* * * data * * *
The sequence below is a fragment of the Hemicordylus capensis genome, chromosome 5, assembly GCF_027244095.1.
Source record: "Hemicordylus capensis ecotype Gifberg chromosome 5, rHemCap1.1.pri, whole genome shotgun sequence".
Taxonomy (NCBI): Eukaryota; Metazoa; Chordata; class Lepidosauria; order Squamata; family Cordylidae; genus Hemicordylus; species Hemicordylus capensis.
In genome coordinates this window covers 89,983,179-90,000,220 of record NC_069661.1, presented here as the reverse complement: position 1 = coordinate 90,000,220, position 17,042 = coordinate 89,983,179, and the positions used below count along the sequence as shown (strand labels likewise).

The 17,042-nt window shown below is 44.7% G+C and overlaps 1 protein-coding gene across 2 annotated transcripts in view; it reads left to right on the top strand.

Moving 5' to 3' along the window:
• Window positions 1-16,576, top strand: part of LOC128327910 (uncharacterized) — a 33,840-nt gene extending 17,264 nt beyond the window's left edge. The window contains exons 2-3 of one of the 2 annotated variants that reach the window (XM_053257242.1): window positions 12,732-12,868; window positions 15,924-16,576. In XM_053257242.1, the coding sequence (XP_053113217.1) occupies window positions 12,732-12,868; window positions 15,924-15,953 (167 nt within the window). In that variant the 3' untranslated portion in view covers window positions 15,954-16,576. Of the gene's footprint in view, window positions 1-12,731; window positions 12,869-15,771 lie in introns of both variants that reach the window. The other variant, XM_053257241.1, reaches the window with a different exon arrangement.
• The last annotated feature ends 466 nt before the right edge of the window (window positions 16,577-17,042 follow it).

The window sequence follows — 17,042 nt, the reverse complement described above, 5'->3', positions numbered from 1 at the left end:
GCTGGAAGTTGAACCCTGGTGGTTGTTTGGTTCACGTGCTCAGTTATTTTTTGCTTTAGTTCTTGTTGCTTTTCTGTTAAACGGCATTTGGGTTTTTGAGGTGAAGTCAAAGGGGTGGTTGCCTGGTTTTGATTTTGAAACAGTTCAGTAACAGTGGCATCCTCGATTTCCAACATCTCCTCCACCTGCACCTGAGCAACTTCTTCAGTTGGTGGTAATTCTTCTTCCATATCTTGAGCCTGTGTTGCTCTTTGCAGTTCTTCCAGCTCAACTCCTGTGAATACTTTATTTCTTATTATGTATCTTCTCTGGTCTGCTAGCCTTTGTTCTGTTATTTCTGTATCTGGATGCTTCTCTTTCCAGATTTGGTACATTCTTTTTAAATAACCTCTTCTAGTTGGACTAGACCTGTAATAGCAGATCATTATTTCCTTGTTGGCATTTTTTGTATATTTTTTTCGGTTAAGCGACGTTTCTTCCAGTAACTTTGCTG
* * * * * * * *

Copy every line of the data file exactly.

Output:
The sequence below is a fragment of the Hemicordylus capensis genome, chromosome 5, assembly GCF_027244095.1.
Source record: "Hemicordylus capensis ecotype Gifberg chromosome 5, rHemCap1.1.pri, whole genome shotgun sequence".
Taxonomy (NCBI): Eukaryota; Metazoa; Chordata; class Lepidosauria; order Squamata; family Cordylidae; genus Hemicordylus; species Hemicordylus capensis.
In genome coordinates this window covers 89,983,179-90,000,220 of record NC_069661.1, presented here as the reverse complement: position 1 = coordinate 90,000,220, position 17,042 = coordinate 89,983,179, and the positions used below count along the sequence as shown (strand labels likewise).

The 17,042-nt window shown below is 44.7% G+C and overlaps 1 protein-coding gene across 2 annotated transcripts in view; it reads left to right on the top strand.

Moving 5' to 3' along the window:
• Window positions 1-16,576, top strand: part of LOC128327910 (uncharacterized) — a 33,840-nt gene extending 17,264 nt beyond the window's left edge. The window contains exons 2-3 of one of the 2 annotated variants that reach the window (XM_053257242.1): window positions 12,732-12,868; window positions 15,924-16,576. In XM_053257242.1, the coding sequence (XP_053113217.1) occupies window positions 12,732-12,868; window positions 15,924-15,953 (167 nt within the window). In that variant the 3' untranslated portion in view covers window positions 15,954-16,576. Of the gene's footprint in view, window positions 1-12,731; window positions 12,869-15,771 lie in introns of both variants that reach the window. The other variant, XM_053257241.1, reaches the window with a different exon arrangement.
• The last annotated feature ends 466 nt before the right edge of the window (window positions 16,577-17,042 follow it).

The window sequence follows — 17,042 nt, the reverse complement described above, 5'->3', positions numbered from 1 at the left end:
GCTGGAAGTTGAACCCTGGTGGTTGTTTGGTTCACGTGCTCAGTTATTTTTTGCTTTAGTTCTTGTTGCTTTTCTGTTAAACGGCATTTGGGTTTTTGAGGTGAAGTCAAAGGGGTGGTTGCCTGGTTTTGATTTTGAAACAGTTCAGTAACAGTGGCATCCTCGATTTCCAACATCTCCTCCACCTGCACCTGAGCAACTTCTTCAGTTGGTGGTAATTCTTCTTCCATATCTTGAGCCTGTGTTGCTCTTTGCAGTTCTTCCAGCTCAACTCCTGTGAATACTTTATTTCTTATTATGTATCTTCTCTGGTCTGCTAGCCTTTGTTCTGTTATTTCTGTATCTGGATGCTTCTCTTTCCAGATTTGGTACATTCTTTTTAAATAACCTCTTCTAGTTGGACTAGACCTGTAATAGCAGATCATTATTTCCTTGTTGGCATTTTTTGTATATTTTTTTCGGTTAAGCGACGTTTCTTCCAGTAACTTTGCTG